Set some goals for yourself and assess them later to see how they work for you.
If becoming more frugal is tied to a financial goal, remember to keep your “why” in mind, and adjust your budget according to the new frugal actions you plan to set in place. Remembering your rationale for taking these steps will help you to stay motivated and to get started!
Frugal Living Tips
There are some simple ways to integrate frugality into your daily life while still maintaining a healthy sense of balance. You don’t have to completely give up everything in order to live a more frugal life! You can also choose to implement some or all of these tips, or try different ones in different seasons depending on your goals and needs.
Here are a some ideas for how to get started:
1. Buy only what you need…
…at the grocery store. How easy is it to have an idea of what groceries you will need to buy, only to be bombarded with exciting and tasty items on every aisle, or to get overwhelmed and buy too much? Instead, work to bring a list or order items ahead of time through an online pickup service. By working backwards to plan out what you will want to eat (aka meal plan), you can avoid buying too much and wasting food and money. Check out this post for a ton of ideas on how to save money on groceries.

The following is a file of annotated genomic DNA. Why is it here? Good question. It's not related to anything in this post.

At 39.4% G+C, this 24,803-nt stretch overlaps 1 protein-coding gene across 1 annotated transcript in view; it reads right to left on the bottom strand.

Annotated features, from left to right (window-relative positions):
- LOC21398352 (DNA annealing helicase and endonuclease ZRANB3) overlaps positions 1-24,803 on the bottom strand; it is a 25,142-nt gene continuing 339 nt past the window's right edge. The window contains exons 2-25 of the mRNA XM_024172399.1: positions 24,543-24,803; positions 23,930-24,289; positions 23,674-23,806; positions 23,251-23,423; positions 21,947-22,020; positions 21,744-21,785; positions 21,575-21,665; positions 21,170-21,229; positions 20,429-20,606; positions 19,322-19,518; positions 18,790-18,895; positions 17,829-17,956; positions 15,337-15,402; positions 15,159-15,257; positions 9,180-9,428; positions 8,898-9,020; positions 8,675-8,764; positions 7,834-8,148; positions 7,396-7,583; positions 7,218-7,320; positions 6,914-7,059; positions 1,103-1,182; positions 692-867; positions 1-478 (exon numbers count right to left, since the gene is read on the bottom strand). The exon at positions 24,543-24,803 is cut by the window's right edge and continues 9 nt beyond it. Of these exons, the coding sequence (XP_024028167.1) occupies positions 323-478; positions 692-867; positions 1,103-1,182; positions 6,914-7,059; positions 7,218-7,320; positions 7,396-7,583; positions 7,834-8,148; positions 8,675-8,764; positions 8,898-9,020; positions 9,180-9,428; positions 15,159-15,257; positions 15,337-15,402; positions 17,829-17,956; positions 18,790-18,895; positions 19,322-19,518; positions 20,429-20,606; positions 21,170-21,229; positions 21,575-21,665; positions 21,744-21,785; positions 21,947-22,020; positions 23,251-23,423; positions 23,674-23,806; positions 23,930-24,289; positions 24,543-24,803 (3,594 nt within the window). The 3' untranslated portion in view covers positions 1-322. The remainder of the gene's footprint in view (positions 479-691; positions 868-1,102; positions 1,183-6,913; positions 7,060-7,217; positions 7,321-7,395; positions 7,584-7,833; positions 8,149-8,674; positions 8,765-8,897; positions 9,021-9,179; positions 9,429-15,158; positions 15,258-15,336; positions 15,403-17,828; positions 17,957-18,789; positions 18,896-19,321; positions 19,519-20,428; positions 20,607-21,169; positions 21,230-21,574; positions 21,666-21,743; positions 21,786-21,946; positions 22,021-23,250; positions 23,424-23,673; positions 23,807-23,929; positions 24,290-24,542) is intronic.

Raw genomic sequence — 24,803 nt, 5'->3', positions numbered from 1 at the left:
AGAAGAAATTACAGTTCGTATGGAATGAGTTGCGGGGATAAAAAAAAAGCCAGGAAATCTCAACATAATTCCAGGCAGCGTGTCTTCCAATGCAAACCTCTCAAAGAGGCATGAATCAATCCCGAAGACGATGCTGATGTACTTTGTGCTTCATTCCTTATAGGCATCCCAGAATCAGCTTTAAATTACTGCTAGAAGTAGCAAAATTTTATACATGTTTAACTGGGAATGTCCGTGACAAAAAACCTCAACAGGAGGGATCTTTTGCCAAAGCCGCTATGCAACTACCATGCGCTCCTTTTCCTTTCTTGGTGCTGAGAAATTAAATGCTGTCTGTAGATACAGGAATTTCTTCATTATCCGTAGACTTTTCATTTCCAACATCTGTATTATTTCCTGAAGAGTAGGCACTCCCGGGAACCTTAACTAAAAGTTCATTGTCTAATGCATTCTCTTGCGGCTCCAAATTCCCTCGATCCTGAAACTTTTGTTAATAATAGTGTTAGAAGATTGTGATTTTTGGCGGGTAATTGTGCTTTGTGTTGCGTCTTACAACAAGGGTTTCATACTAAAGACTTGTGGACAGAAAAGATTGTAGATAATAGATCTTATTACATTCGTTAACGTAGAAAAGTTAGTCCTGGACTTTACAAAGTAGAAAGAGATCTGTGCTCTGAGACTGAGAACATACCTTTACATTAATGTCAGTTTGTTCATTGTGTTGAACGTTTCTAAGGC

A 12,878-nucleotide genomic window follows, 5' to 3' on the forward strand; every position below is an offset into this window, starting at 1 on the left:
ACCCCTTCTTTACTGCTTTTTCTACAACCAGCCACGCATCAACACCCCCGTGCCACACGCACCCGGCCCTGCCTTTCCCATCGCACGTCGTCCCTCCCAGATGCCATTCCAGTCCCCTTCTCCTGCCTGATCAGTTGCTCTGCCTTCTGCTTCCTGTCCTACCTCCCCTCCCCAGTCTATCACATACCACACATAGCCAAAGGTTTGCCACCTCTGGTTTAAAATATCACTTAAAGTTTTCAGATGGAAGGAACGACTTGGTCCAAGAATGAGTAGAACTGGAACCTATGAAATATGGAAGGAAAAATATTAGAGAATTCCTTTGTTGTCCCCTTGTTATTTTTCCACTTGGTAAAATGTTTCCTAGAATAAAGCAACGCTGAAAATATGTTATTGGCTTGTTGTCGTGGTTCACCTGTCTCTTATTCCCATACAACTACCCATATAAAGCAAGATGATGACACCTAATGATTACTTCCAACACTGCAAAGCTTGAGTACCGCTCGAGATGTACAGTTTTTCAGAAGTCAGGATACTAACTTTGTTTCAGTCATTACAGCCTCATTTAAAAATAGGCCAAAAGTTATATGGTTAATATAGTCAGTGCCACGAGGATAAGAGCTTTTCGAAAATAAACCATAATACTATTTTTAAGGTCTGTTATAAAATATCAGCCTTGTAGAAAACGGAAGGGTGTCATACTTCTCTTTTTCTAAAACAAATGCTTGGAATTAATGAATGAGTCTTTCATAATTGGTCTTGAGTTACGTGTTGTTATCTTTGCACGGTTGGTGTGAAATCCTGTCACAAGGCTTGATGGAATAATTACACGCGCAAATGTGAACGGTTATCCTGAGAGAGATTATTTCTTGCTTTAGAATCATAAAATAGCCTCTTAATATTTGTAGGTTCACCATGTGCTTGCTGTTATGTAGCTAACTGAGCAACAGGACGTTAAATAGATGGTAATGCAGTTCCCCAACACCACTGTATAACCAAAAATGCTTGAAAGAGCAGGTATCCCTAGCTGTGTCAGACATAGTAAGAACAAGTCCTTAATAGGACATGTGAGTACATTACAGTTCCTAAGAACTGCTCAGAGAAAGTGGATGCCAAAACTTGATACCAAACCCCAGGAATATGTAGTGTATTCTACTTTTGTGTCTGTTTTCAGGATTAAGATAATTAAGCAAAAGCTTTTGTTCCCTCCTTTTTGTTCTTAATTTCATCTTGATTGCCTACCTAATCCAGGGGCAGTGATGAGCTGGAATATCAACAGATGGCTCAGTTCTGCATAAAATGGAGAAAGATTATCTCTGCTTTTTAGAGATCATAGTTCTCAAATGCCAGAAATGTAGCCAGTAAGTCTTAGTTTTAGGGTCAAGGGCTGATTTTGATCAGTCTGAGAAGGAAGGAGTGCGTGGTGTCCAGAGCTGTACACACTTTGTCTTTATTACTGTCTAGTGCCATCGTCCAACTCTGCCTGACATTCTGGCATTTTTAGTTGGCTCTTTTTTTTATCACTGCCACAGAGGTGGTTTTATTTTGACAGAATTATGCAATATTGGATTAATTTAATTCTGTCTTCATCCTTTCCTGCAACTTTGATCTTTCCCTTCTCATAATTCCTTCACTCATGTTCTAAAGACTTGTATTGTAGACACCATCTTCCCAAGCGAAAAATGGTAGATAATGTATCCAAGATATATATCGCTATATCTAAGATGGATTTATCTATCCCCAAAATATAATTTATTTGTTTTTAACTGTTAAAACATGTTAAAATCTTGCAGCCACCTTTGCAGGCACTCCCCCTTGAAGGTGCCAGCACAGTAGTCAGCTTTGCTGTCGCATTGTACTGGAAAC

…in a car and home. Yes, you’d want the newest and nicest option for both of these high-dollar investments, but what do you actually need? While there are some comforts that you may choose to not live without, consider how many extra fancy features you need in a car or home before committing to spending more. By being a little frugal here, you can still get what you want and not go overboard! I love Paula Pant’s phrase “you can afford anything, but not everything”. Frugal living is about consciously choosing your “anything” (what is most important to you) and not spending money on “everything” (what doesn’t add value or joy to your life).